This week's services:     Friday evening @ 6:30PM  -  Saturday morning @ 9:30AM

Friday night services will be held at the home of the Rabbi.  The address is 1506 Victoria Avenue.  Enter via the door nearest the driveway.

This week's parsha

Unless otherwise noted, "This week's Parsha" comprises articles taken from contributors to the website.  We show the original author's name here, so that proper attribution is given.  For the sake of brevity, footnotes cited in the original author's writings are omitted from this website.  If you need to see the citations, please refer to the original articles on the website.

A Humble Letter

In the hebrew text of the Torah scroll, thousands of years of tradition dictate how each letter is to be written.  Certain words, such as the first word of this week's Parshah, are exceptional in some way.

The opening phrase is "And G-d called to Moses."  This is the beginning of the third Book of the Torah, Vayikra (Leviticus).  Unlike the preceding book which is mainly narrative, telling the story of the Exodus, this book mainly comprises direct instruction from G-d.  So it begins "And G-d called to Moses."  G-d called to Moses from the Sanctuary, to teach him the laws which he would transmit to the Jewish people.
The first word in this phrase ends with a letter Aleph.  What is unusual is the fact that this Aleph is very small compared with the size of the other letters.  The scribe has to write very carefully a tiny Aleph.  This has been a feature of every Torah scroll since the first one, written by Moses.  What does the small Aleph signify?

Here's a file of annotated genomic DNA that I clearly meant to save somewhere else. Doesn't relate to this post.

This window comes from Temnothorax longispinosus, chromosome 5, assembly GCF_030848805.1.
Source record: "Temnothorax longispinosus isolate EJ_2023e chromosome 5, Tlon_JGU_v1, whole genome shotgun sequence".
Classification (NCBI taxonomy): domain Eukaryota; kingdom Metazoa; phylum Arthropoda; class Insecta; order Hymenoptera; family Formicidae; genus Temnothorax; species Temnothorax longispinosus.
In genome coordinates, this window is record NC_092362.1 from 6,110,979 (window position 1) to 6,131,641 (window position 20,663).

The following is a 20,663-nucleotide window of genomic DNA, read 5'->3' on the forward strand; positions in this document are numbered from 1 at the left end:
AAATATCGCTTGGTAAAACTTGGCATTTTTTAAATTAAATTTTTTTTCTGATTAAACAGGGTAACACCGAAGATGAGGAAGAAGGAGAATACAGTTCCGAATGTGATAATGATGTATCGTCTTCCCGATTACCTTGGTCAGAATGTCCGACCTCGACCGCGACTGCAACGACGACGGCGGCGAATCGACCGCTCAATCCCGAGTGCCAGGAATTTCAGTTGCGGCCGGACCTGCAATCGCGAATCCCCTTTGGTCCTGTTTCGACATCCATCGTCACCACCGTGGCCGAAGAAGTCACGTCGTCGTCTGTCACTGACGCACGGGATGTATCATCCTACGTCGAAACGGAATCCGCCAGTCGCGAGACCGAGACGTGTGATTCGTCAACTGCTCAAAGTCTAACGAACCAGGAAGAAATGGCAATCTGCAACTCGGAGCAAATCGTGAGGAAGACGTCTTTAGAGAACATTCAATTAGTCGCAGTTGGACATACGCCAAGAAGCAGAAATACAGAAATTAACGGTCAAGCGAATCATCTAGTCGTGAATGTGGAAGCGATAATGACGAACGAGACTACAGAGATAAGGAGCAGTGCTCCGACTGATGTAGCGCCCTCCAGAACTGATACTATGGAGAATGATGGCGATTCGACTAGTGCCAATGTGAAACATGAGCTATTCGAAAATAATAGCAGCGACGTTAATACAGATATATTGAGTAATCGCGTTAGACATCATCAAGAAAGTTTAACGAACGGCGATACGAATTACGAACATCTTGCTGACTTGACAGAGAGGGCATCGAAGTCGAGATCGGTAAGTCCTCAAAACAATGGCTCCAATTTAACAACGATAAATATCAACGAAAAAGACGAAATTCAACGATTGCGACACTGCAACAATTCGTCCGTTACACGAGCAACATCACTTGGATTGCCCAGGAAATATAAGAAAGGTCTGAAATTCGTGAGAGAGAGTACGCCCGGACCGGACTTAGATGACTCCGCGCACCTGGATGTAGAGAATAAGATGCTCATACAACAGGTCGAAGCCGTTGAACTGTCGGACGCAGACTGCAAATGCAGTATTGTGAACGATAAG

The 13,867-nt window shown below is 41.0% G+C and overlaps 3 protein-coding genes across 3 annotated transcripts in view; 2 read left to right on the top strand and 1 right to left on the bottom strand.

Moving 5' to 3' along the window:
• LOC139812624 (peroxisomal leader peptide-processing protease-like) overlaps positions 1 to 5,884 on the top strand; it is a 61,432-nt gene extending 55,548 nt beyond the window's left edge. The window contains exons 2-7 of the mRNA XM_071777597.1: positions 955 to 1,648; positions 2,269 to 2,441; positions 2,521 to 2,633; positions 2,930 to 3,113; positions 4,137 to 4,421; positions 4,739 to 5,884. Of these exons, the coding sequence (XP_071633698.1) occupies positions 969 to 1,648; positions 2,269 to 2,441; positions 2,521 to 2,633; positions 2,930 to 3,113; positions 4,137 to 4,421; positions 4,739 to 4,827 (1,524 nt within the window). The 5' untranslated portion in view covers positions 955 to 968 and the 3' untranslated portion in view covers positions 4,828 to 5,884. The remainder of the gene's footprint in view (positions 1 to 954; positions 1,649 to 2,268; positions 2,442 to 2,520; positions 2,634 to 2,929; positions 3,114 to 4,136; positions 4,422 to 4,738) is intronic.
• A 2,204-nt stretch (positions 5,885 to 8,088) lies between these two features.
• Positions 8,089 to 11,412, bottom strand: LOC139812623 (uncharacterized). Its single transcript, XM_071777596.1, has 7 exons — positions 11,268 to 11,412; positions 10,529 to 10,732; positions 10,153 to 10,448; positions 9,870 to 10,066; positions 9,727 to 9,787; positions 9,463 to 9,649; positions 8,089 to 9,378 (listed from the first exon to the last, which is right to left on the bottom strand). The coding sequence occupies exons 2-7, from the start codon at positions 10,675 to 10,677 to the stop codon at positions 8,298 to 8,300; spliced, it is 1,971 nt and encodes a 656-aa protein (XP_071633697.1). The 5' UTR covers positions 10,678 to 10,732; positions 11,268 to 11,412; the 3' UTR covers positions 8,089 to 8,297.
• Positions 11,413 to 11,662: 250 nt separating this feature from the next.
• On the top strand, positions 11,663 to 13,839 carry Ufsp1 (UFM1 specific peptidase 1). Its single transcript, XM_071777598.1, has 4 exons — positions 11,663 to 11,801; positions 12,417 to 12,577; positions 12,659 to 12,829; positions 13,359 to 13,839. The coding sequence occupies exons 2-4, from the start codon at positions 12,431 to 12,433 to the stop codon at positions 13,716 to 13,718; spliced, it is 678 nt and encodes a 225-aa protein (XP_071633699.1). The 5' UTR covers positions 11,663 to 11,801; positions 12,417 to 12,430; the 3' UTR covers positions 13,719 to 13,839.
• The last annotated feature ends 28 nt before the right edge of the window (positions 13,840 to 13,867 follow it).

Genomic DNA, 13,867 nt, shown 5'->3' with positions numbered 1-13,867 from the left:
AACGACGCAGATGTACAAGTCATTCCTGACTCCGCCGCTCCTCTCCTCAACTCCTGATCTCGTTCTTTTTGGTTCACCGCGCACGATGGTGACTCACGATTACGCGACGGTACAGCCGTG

Read more: A Humble Letter

Emerging from the Torah

The most precious possession of the Jewish people is the sacred Torah, expressed as the Torah Scroll in the Synagogue, the essence of the Written Torah, and the many volumes of printed books of the Oral Torah.  On a more basic level, the Torah was embodied as the two Tablets of Stone, actually sapphire, which Moses brought down from Mount Sinai and which were kept in a Golden Ark in the Temple.

The drama of the way the first set of these Tablets was smashed by Moses when he saw the orgy around the Golden Calf was described in last week's Torah reading Ki Tisa.  It continued with the lengthy process of Moses pleading with G-d on behalf of the Jewish people and, at last, the moment of forgiveness.  On that day Moses came down the mountain carrying the second set of Tablets which were to be housed in the Golden Ark.

Read more: Emerging from the Torah

The Phenomenon of the "Half"

This week's Torah reading deals with the command to every Jew to contribute half a shekel towards the building of the Mishkan -- the sanctuary in the desert.

Our Sages tell us that when Moses received the Divine command to levy a tax of a half-shekel on each adult male, he was puzzled; the half-shekel was to be an atonement for the sin of worshipping the Golden Calf.  "How can the mere giving of a coin be an atonement for a sin?" thought Moses.

A question at once arises:  A number of laws concerning sacrifices and offerings to be brought by the individual as atonement for his sins had already been taught by G-d to Moses.  Yet Moses had never previously wondered how a mere offering could provide forgiveness for a sin.  Why, then, was Moses suddenly perplexed when told of the half-shekel tax?

Read more: The Phenomenon of the "Half"

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